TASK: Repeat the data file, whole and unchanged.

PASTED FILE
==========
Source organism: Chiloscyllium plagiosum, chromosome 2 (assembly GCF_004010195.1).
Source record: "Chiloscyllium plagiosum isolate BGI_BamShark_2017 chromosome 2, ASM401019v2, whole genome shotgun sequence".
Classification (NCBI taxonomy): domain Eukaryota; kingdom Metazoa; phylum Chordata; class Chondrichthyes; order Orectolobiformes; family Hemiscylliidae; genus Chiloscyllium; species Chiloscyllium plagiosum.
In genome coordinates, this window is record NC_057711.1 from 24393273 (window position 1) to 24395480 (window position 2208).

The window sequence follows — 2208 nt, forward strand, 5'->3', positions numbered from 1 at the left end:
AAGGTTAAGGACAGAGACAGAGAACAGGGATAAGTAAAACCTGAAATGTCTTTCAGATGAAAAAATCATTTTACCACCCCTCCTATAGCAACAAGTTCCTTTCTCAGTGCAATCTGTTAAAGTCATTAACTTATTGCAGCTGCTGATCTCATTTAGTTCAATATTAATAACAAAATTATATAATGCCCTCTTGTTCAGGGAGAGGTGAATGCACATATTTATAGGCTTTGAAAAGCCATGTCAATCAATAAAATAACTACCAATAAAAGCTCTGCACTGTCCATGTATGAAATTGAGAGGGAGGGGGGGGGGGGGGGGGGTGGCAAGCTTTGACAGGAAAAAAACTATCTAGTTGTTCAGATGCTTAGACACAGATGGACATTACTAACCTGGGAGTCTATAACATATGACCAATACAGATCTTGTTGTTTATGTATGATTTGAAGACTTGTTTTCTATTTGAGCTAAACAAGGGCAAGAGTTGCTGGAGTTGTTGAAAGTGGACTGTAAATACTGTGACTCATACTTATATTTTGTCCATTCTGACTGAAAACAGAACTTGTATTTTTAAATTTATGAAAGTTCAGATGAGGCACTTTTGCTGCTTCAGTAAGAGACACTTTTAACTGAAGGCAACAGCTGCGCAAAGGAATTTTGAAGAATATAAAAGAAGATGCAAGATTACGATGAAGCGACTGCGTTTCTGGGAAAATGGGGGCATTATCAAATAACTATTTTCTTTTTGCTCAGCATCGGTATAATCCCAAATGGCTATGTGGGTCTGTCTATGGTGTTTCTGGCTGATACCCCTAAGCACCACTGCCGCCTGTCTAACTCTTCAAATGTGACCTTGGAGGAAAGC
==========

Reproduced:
Source organism: Chiloscyllium plagiosum, chromosome 2 (assembly GCF_004010195.1).
Source record: "Chiloscyllium plagiosum isolate BGI_BamShark_2017 chromosome 2, ASM401019v2, whole genome shotgun sequence".
Classification (NCBI taxonomy): domain Eukaryota; kingdom Metazoa; phylum Chordata; class Chondrichthyes; order Orectolobiformes; family Hemiscylliidae; genus Chiloscyllium; species Chiloscyllium plagiosum.
In genome coordinates, this window is record NC_057711.1 from 24393273 (window position 1) to 24395480 (window position 2208).

The window sequence follows — 2208 nt, forward strand, 5'->3', positions numbered from 1 at the left end:
AAGGTTAAGGACAGAGACAGAGAACAGGGATAAGTAAAACCTGAAATGTCTTTCAGATGAAAAAATCATTTTACCACCCCTCCTATAGCAACAAGTTCCTTTCTCAGTGCAATCTGTTAAAGTCATTAACTTATTGCAGCTGCTGATCTCATTTAGTTCAATATTAATAACAAAATTATATAATGCCCTCTTGTTCAGGGAGAGGTGAATGCACATATTTATAGGCTTTGAAAAGCCATGTCAATCAATAAAATAACTACCAATAAAAGCTCTGCACTGTCCATGTATGAAATTGAGAGGGAGGGGGGGGGGGGGGGGGGTGGCAAGCTTTGACAGGAAAAAAACTATCTAGTTGTTCAGATGCTTAGACACAGATGGACATTACTAACCTGGGAGTCTATAACATATGACCAATACAGATCTTGTTGTTTATGTATGATTTGAAGACTTGTTTTCTATTTGAGCTAAACAAGGGCAAGAGTTGCTGGAGTTGTTGAAAGTGGACTGTAAATACTGTGACTCATACTTATATTTTGTCCATTCTGACTGAAAACAGAACTTGTATTTTTAAATTTATGAAAGTTCAGATGAGGCACTTTTGCTGCTTCAGTAAGAGACACTTTTAACTGAAGGCAACAGCTGCGCAAAGGAATTTTGAAGAATATAAAAGAAGATGCAAGATTACGATGAAGCGACTGCGTTTCTGGGAAAATGGGGGCATTATCAAATAACTATTTTCTTTTTGCTCAGCATCGGTATAATCCCAAATGGCTATGTGGGTCTGTCTATGGTGTTTCTGGCTGATACCCCTAAGCACCACTGCCGCCTGTCTAACTCTTCAAATGTGACCTTGGAGGAAAGC